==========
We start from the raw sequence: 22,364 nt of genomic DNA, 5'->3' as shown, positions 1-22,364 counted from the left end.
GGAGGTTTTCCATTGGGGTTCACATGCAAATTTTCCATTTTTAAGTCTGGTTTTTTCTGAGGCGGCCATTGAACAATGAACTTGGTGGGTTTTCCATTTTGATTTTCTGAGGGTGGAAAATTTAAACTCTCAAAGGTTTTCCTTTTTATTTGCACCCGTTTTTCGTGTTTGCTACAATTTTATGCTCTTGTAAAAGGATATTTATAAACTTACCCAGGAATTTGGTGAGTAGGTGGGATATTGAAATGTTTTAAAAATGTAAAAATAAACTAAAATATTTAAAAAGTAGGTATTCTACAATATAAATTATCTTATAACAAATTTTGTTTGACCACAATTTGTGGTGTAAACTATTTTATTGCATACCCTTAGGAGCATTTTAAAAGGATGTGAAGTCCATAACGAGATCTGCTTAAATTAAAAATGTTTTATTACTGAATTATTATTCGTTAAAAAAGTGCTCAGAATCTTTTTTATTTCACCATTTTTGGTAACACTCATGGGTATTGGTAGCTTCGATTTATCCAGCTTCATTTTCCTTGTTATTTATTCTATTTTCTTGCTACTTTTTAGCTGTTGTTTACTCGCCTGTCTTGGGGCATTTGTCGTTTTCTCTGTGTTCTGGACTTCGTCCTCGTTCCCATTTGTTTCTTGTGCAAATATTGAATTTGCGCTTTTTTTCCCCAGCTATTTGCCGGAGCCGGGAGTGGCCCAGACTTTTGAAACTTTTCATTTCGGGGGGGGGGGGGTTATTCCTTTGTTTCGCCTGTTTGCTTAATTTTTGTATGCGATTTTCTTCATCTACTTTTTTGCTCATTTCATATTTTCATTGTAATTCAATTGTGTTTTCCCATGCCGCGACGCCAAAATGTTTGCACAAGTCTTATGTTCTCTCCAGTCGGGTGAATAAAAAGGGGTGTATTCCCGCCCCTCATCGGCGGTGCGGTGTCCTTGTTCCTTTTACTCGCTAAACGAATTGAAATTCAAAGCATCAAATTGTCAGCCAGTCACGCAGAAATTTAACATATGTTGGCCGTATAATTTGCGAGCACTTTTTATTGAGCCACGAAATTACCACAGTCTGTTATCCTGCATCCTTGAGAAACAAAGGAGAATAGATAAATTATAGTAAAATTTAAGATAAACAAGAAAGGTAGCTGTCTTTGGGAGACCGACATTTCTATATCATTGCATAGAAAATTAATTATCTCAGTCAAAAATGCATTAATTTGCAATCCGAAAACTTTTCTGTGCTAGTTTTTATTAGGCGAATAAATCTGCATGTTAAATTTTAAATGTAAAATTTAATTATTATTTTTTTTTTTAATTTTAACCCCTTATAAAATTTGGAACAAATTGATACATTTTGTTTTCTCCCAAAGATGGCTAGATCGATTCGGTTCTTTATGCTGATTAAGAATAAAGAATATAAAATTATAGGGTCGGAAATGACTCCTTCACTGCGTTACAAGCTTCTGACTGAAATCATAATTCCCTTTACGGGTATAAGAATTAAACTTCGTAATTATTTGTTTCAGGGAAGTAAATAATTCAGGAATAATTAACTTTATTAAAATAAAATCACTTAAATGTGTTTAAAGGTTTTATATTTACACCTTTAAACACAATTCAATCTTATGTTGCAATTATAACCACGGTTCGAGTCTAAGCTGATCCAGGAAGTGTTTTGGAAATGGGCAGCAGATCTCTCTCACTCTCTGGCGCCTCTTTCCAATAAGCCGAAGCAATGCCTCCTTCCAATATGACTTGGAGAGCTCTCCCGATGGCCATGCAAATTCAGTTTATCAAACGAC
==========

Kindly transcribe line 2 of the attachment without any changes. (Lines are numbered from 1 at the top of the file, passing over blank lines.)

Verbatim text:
GGAGGTTTTCCATTGGGGTTCACATGCAAATTTTCCATTTTTAAGTCTGGTTTTTTCTGAGGCGGCCATTGAACAATGAACTTGGTGGGTTTTCCATTTTGATTTTCTGAGGGTGGAAAATTTAAACTCTCAAAGGTTTTCCTTTTTATTTGCACCCGTTTTTCGTGTTTGCTACAATTTTATGCTCTTGTAAAAGGATATTTATAAACTTACCCAGGAATTTGGTGAGTAGGTGGGATATTGAAATGTTTTAAAAATGTAAAAATAAACTAAAATATTTAAAAAGTAGGTATTCTACAATATAAATTATCTTATAACAAATTTTGTTTGACCACAATTTGTGGTGTAAACTATTTTATTGCATACCCTTAGGAGCATTTTAAAAGGATGTGAAGTCCATAACGAGATCTGCTTAAATTAAAAATGTTTTATTACTGAATTATTATTCGTTAAAAAAGTGCTCAGAATCTTTTTTATTTCACCATTTTTGGTAACACTCATGGGTATTGGTAGCTTCGATTTATCCAGCTTCATTTTCCTTGTTATTTATTCTATTTTCTTGCTACTTTTTAGCTGTTGTTTACTCGCCTGTCTTGGGGCATTTGTCGTTTTCTCTGTGTTCTGGACTTCGTCCTCGTTCCCATTTGTTTCTTGTGCAAATATTGAATTTGCGCTTTTTTTCCCCAGCTATTTGCCGGAGCCGGGAGTGGCCCAGACTTTTGAAACTTTTCATTTCGGGGGGGGGGGGGTTATTCCTTTGTTTCGCCTGTTTGCTTAATTTTTGTATGCGATTTTCTTCATCTACTTTTTTGCTCATTTCATATTTTCATTGTAATTCAATTGTGTTTTCCCATGCCGCGACGCCAAAATGTTTGCACAAGTCTTATGTTCTCTCCAGTCGGGTGAATAAAAAGGGGTGTATTCCCGCCCCTCATCGGCGGTGCGGTGTCCTTGTTCCTTTTACTCGCTAAACGAATTGAAATTCAAAGCATCAAATTGTCAGCCAGTCACGCAGAAATTTAACATATGTTGGCCGTATAATTTGCGAGCACTTTTTATTGAGCCACGAAATTACCACAGTCTGTTATCCTGCATCCTTGAGAAACAAAGGAGAATAGATAAATTATAGTAAAATTTAAGATAAACAAGAAAGGTAGCTGTCTTTGGGAGACCGACATTTCTATATCATTGCATAGAAAATTAATTATCTCAGTCAAAAATGCATTAATTTGCAATCCGAAAACTTTTCTGTGCTAGTTTTTATTAGGCGAATAAATCTGCATGTTAAATTTTAAATGTAAAATTTAATTATTATTTTTTTTTTTAATTTTAACCCCTTATAAAATTTGGAACAAATTGATACATTTTGTTTTCTCCCAAAGATGGCTAGATCGATTCGGTTCTTTATGCTGATTAAGAATAAAGAATATAAAATTATAGGGTCGGAAATGACTCCTTCACTGCGTTACAAGCTTCTGACTGAAATCATAATTCCCTTTACGGGTATAAGAATTAAACTTCGTAATTATTTGTTTCAGGGAAGTAAATAATTCAGGAATAATTAACTTTATTAAAATAAAATCACTTAAATGTGTTTAAAGGTTTTATATTTACACCTTTAAACACAATTCAATCTTATGTTGCAATTATAACCACGGTTCGAGTCTAAGCTGATCCAGGAAGTGTTTTGGAAATGGGCAGCAGATCTCTCTCACTCTCTGGCGCCTCTTTCCAATAAGCCGAAGCAATGCCTCCTTCCAATATGACTTGGAGAGCTCTCCCGATGGCCATGCAAATTCAGTTTATCAAACGAC